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We live in a time of information abundance, which far too many of us see as information overload. With the sum total of human knowledge, past and present, at our fingertips, we’re faced with a crisis of attention: which ideas should we engage with, and why? Big Think is an evolving roadmap to the best thinking on the planet — the ideas that can help you think flexibly and act decisively in a multivariate world.

A word about Big Ideas and Themes — The architecture of Big Think

Big ideas are lenses for envisioning the future. Every article and video on bigthink.com and on our learning platforms is based on an emerging “big idea” that is significant, widely relevant, and actionable. We’re sifting the noise for the questions and insights that have the power to change all of our lives, for decades to come. For example, reverse-engineering is a big idea in that the concept is increasingly useful across multiple disciplines, from education to nanotechnology.

Themes are the seven broad umbrellas under which we organize the hundreds of big ideas that populate Big Think. They include New World Order, Earth and Beyond, 21st Century Living, Going Mental, Extreme Biology, Power and Influence, and Inventing the Future.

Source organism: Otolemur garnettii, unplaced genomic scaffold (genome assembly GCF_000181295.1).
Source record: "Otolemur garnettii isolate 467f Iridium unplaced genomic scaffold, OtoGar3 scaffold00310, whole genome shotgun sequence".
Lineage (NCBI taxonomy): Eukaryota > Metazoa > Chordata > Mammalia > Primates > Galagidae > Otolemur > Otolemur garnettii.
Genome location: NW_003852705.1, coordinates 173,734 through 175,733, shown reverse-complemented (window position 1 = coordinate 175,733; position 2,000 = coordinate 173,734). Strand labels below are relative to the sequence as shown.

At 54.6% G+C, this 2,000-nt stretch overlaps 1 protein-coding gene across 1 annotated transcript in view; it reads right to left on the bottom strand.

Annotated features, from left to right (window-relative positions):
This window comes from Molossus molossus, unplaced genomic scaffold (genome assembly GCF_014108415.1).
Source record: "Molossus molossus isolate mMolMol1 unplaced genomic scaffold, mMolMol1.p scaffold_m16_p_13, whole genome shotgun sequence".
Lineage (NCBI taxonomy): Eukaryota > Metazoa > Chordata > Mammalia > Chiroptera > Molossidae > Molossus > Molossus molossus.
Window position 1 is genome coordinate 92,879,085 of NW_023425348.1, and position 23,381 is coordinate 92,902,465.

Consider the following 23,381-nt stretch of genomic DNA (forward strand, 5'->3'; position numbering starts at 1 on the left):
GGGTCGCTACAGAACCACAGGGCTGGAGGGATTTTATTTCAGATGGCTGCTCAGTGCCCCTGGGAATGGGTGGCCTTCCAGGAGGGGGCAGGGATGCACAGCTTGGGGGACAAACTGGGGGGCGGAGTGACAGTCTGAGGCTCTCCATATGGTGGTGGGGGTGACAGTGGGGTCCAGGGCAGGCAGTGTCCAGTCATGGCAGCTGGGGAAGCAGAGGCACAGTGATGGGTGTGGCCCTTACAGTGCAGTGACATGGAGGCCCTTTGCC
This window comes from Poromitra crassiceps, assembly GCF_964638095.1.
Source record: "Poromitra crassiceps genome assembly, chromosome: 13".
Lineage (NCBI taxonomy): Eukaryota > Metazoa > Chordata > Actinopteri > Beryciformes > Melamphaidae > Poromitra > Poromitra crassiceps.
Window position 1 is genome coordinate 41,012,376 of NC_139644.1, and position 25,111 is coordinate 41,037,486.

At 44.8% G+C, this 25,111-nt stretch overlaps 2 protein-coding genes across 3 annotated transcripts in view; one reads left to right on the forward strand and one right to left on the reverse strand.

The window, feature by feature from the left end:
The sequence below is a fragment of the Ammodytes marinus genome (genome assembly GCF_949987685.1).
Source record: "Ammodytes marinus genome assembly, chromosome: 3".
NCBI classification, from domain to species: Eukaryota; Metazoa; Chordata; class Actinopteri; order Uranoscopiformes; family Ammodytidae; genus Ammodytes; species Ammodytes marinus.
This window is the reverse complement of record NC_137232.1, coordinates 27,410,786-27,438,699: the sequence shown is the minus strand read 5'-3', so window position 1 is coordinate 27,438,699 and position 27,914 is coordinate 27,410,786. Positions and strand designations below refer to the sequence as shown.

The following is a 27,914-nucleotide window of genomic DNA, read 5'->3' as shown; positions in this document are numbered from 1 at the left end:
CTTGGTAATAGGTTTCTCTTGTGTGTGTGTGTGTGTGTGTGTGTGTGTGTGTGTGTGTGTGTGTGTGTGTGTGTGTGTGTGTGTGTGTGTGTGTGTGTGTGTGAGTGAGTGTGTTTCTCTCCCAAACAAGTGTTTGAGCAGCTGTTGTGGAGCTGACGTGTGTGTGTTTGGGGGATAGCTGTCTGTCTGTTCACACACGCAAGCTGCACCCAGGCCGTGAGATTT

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New York to Sydney in Two Hours?

October 5, 2011, 9:44 AM

What's the Latest Development?

A new spacecraft currently in development is expected to travel at 2,200 miles per hour and be capable of shuttling passengers anywhere in the world in under two hours. Formula One racing tycoon Michiel Mol has teamed up with the Dutch airline K.L.M. to engineer the new ship. Called the Lynx, the craft will not be commercially viable for another 15 or 20 years but the project's first generation spacecraft will be revealed next spring. Preliminary tickets for a 2014 maiden voyage have already sold for $80,000. 

What's the Big Idea?

Sir Richard Branson was the first to enter the commercial space race but he will surely not be the last. His company's maiden flight into low Earth orbit, where passengers will achieve weightlessness and see the arc of the planet, is scheduled for next year. At the same time, the termination of N.A.S.A.'s shuttle program has become the symbol of the transition from a government space program to the private space race. Companies will soon compete for their slice of the space vacationers' pie, spending a fraction of N.A.S.A.'s budget to put civilians into space.


New York to Sydney in Two H...

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